Wednesday, December 12, 2012

Sinatra Asset Snack: Coffeescript and SASS compilation for Sinatra

Up until recently most of my RIAs have been built using Backbone.JS and Sinatra, using the Sinatra Assetpack gem to handle asset compilation and pipelining. Unfortunately recently I found some performance issues with Sinatra Assetpack.

Generally speaking its great at managing coffeescript and SASS compilation and minification on the fly, however I was finding that as my codebase grew, each time I fired up a server in development, it was taking way to long to clear its cache, recompile and load a page. This was a real drag when working on UX, as this recompilation time made development slow and clunky. I was also finding that even after warming its asset cache, the serving of these assets via assetpack on development and test environments was really preventing quick page loads and was starting to become annoying.

In response, I wrote a simple gem to slim down the asset serving codebase, and handle runtime compilation of coffeescript and SASS in a faster fashion. Its released on RubyGems:

gem install sinatra-asset-snack

At the moment it handles only SASS and Coffeescript compilation, and allows you to designate script bundling into common files (i.e. application.js). For example:

Minification isn't handled yet, mainly as most sites (should) use g-zip compression anyway which means minification is largely a secondary / unnecessary concern anyway.

Should anyone want to write any additional compilers for other syntaxes feel free! The code can be found at

Monday, November 05, 2012

S3FS: Mounting an S3 Bucket in Ubuntu

Recently I had an app on EC2 that needed to manage files in an S3 bucket. Normally I would use a gem to handle the uploading etc., but I figured I would give s3fs a crack.

Essentially s3fs allows you to mount an S3 bucket as an external file system, allowing you to manage files transparently as part of the OS.

It was relatively simple to get it working on an EC2 instance running Ubuntu 10.04.3 LTS


 - install the dependencies
 - install s3fs
 - create the password file
 - add the s3 bucket to fstab
 - mount and symlink to deployment dir

Installing Dependencies:
$ sudo apt-get install build-essential libfuse-dev fuse-utils libcurl4-openssl-dev libxml2-dev mime-support

Install Fuse 2.8.4:
$ wget -O fuse-2.8.4.tar.gz
$ tar xvzf fuse-2.8.4.tar.gz
$ cd fuse-2.8.4
$ ./configure --prefix=/usr
$ make
$ sudo make install

Install S3FS:
$ wget
$ tar xvzf s3fs-1.61.tar.gz
$ cd s3fs-1.61/
$ ./configure --prefix=/usr
$ make
$ sudo make install

Create /etc/passwd-s3fs:
$ sudo vim /etc/passwd-s3fs

Populate it with

Change permissions:
$ sudo chmod 640 /etc/passwd-s3fs

Add Mount Point:
$ sudo mkdir /mnt/bucket

Add to FSTAB:
s3fs#[bucket-name] /mnt/bucket fuse netdev,default_acl=public-read,use_cache=/tmp,use_rrs=1,allow_other 0 0

Symlink to Mount Point:
$ ln -s /mnt/bucket /[deployed_app_path]/public

$ AWSACCESSKEYID=[your_aws_access_id] AWSSECRETACCESSKEY=[your_aws_secret] sudo /usr/bin/s3fs [bucket-name] /mnt/bucket -odefault_acl=public-read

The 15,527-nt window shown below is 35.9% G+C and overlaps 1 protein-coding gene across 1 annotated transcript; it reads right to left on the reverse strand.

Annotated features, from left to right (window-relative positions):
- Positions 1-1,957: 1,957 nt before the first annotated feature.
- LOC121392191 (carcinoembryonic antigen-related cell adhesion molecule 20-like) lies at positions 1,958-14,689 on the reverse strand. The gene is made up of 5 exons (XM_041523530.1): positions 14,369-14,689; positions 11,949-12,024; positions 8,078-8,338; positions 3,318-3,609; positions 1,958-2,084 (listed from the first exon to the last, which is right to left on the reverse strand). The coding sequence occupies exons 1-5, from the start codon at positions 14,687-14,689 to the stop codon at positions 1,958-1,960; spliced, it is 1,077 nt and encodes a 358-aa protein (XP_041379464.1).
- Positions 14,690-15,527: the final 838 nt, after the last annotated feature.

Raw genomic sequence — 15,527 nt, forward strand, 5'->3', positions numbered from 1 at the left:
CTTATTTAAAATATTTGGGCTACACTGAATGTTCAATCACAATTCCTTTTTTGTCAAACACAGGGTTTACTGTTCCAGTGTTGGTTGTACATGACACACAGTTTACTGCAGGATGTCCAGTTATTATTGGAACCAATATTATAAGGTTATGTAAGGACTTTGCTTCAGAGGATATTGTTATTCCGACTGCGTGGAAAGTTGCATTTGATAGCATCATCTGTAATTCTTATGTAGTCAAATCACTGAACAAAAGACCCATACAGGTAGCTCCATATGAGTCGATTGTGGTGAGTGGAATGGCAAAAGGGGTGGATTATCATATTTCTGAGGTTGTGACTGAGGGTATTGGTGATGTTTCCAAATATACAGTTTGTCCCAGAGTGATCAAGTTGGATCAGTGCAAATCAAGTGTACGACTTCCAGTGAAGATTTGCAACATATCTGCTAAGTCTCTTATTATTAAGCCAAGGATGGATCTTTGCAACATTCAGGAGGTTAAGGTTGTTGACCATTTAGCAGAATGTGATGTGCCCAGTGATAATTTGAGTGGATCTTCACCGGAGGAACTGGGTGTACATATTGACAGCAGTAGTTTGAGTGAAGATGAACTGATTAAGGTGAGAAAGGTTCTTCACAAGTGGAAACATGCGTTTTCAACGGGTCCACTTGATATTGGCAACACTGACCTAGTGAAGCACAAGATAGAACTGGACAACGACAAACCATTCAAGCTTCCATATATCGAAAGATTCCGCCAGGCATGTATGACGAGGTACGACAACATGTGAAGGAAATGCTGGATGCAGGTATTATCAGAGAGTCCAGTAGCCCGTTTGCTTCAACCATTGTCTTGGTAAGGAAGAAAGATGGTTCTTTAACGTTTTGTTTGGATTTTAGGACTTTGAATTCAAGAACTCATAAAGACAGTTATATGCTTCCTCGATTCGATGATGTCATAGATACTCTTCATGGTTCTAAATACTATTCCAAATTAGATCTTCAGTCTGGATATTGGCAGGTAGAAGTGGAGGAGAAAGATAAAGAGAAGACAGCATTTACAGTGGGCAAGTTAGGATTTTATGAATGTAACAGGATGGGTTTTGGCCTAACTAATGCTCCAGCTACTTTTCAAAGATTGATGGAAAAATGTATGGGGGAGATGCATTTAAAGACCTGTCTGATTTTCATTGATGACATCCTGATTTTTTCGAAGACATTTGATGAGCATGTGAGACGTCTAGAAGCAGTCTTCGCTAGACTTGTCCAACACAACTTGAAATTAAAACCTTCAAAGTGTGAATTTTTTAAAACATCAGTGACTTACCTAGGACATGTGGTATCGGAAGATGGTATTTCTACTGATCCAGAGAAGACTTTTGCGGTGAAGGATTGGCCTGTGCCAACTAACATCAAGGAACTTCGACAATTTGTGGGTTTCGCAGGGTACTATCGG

Friday, July 20, 2012

3 Character to 2 Character Country Codes

For anyone else who needs to map 3 character to 2 character country codes in ruby, I have provided the following class based on the ISO_3166-1 country code list found at

Saturday, July 14, 2012

Google-api-client Authorizing with an API Key in Ruby

The documentation for the Google RESTful APIs is generally pretty good, however when playing with the google-api-client ruby gem, developed by Google to trawl their APIs, I ran into a few issues, particularly when authenticating using an api key (rather than OAuth).

After installing the google-api-client gem, getting a Google API Key (, and setting up a custom search account (with its prefs widened to all web pages -

The following allowed me to trawl google search results (copy paste into irb, then inspect response when finished):

  require 'openssl'

  require 'google/api_client'
  client = => 'your-api-key', :authorization => nil)
  search = client.discovered_api('customsearch')

  response = client.execute(
    :api_method => search.cse.list,
    :parameters => {
      'q' => 'the hoff',
      'key' => 'your-api-key',
      'cx' => 'your-custom-search-id'

THE MOST IMPORTANT BIT was the :authorization param when constructing he client.... this ensures the api key is used when calling, in preference to oauth. Without it you will get 401 Unauthorized response status everytime.

Thursday, July 12, 2012

ERROR 1045 (28000): Access denied for user 'root'@'localhost' (using password: YES)

Somehow my root account lost its 'ALL PRIVILEGES' option, and instead was listing all individual privileges when running

show grants;

As root instead of:
| Grants for root@localhost                                                                                                              |
| GRANT ALL PRIVILEGES ON *.* TO 'root'@'localhost' IDENTIFIED BY PASSWORD '*76854B38A7923CC05E7857229F508E66E89D69AD' WITH GRANT OPTION |
1 row in set (0.00 sec)

This was preventing me from assigning all privileges to *.* to other users....
The solution for me (in OSX 10.6.8) was to run in terminal:


which rebuilt my grants table, then after logging into mysql as root, retrying the grant cmd:
GRANT ALL PRIVILEGES ON *.* TO 'myuser'@'localhost'

Monday, June 11, 2012

Sinatra, BackboneJS and CoffeeScript Bootstrap

Just a quick post.... For those who want a quick way to kickstart a ruby / backbonejs app, and maybe do it  in Coffeescript, I added a real basic Bootstrap / project starter to my github account (

It also integrates Jasmine allowing JS tests to also be written in Coffeescript, which is nice :)

It uses the following tech stack:


  • Sinatra
  • Sinatra-assetpack
  • Coffee-Script
  • SASS
  • Jasmine
  • Thin


  • Modernizr 2.5.3
  • BackboneJS 0.9.2
  • UnderscoreJS 1.3.3
  • JQuery 1.7.2


  • Skeleton 1.1